On the Irrelevance of Neuroscience to Moral Theory: A Critical Note on Greene

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This is a critical comment on an Article by Joshua Greene in which he uses brain studies and contemporary psychological findings in order to settle the dispute between consequentialist and deontological theories. I first summarize Greene's main claims and later raise several objections to them. In contrast to Greene, I argue that consequentialist theories are bound to use first order intuitions and their soundness depends on the degree to which they yield practical guidelines that are intuitively plausible. Further, I differ with Greene and contend that deontological theories are not merely rationalizations of first order intuitions; in fact, their findings often conflict with such intuitions. Last, I argue that the mere fact that deontological judgments are emotional or, more accurately, are processed in those parts of the brain that are responsible for emotions, does not affect their soundness.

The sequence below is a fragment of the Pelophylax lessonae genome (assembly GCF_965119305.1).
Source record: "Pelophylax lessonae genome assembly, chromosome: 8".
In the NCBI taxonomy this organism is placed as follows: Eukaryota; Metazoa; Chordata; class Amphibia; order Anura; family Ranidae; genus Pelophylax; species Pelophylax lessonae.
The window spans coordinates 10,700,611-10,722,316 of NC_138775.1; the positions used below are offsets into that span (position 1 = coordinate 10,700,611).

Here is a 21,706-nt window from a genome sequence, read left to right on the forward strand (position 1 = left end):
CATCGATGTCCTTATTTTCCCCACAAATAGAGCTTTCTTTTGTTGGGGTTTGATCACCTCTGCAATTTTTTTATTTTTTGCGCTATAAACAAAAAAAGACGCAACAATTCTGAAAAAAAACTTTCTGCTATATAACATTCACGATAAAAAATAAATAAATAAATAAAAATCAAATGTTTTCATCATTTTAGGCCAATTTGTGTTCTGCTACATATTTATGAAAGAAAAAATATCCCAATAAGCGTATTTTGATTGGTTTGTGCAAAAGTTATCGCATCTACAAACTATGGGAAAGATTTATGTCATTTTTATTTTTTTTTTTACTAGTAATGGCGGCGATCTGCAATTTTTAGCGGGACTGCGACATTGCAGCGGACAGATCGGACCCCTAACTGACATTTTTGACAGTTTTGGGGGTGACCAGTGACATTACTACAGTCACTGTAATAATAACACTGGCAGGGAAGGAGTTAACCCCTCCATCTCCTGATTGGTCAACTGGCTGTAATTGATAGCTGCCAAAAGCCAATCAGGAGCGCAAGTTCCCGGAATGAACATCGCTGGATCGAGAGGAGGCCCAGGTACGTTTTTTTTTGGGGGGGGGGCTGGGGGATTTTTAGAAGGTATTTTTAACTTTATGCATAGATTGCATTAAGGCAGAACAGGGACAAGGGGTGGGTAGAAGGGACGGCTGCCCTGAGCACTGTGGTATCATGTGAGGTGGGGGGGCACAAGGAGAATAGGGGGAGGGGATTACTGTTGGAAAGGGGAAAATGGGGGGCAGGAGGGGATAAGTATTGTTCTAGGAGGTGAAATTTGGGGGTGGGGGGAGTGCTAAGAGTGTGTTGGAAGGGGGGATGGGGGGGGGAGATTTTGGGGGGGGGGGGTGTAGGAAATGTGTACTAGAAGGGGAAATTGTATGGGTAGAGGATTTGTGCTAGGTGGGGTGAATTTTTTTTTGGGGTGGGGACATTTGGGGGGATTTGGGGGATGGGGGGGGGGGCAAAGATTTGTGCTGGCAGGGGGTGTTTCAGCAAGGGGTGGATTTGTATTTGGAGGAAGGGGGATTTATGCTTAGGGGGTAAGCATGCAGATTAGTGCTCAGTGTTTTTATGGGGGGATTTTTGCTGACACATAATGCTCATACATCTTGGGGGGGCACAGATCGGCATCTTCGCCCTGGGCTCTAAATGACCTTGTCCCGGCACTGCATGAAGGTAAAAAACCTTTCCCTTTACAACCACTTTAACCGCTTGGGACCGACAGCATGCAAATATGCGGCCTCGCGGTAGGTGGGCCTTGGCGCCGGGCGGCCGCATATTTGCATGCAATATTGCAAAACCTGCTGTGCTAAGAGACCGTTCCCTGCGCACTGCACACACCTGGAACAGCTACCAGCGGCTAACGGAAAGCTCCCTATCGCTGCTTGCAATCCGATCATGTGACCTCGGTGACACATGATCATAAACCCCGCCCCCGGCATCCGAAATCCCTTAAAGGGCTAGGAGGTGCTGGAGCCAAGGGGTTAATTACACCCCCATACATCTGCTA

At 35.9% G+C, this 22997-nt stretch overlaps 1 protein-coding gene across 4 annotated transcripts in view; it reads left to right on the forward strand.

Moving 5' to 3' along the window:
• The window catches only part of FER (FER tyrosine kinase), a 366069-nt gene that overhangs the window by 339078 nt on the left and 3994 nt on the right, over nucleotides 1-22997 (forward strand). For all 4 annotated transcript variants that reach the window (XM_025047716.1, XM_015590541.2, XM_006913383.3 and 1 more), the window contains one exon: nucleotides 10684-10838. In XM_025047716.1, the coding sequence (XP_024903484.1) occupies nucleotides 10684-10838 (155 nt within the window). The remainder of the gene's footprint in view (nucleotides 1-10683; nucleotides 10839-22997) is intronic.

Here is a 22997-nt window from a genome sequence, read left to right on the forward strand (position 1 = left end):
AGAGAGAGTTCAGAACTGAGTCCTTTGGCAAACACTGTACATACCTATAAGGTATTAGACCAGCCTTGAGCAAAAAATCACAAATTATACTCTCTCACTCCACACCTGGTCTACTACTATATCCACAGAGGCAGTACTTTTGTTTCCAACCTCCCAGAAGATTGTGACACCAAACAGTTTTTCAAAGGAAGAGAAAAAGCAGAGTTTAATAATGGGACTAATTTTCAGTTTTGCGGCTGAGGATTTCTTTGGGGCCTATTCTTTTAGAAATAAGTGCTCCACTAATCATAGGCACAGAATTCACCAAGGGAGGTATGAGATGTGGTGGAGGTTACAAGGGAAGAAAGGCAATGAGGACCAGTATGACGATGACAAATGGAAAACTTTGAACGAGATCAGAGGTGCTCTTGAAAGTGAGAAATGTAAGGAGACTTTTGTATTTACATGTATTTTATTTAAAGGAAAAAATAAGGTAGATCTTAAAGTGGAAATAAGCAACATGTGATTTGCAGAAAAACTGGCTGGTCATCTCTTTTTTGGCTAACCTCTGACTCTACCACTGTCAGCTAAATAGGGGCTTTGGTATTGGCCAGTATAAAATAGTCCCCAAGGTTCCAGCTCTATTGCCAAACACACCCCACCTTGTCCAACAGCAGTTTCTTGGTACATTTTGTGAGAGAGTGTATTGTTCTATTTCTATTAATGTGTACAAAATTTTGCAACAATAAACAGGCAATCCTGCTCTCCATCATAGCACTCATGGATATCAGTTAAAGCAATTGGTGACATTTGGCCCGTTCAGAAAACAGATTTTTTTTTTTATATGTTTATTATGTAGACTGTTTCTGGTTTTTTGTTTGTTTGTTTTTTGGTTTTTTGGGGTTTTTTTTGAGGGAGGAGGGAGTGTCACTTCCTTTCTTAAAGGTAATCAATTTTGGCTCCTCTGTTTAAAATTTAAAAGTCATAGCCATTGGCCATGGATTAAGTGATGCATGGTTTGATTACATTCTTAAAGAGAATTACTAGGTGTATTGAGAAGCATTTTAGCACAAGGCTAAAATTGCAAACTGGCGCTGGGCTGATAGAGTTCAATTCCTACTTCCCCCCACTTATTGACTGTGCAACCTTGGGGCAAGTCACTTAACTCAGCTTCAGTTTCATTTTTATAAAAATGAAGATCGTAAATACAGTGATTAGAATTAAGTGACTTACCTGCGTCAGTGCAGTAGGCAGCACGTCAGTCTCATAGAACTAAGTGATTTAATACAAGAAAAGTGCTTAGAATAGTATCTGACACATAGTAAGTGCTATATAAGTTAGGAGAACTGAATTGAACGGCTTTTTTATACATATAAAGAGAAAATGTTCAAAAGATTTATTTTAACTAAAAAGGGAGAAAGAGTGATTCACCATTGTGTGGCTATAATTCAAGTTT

Original languageAmerican English
Pages (from-to)173-179
Number of pages7
JournalLaw and Ethics of Human Rights
Issue number2
StatePublished - 1 Nov 2015


  • Joshua Greene
  • brain studies
  • consequentialist theories
  • contemporary psychological findings
  • critical note
  • deontological theories

All Science Journal Classification (ASJC) codes

  • Sociology and Political Science
  • Law


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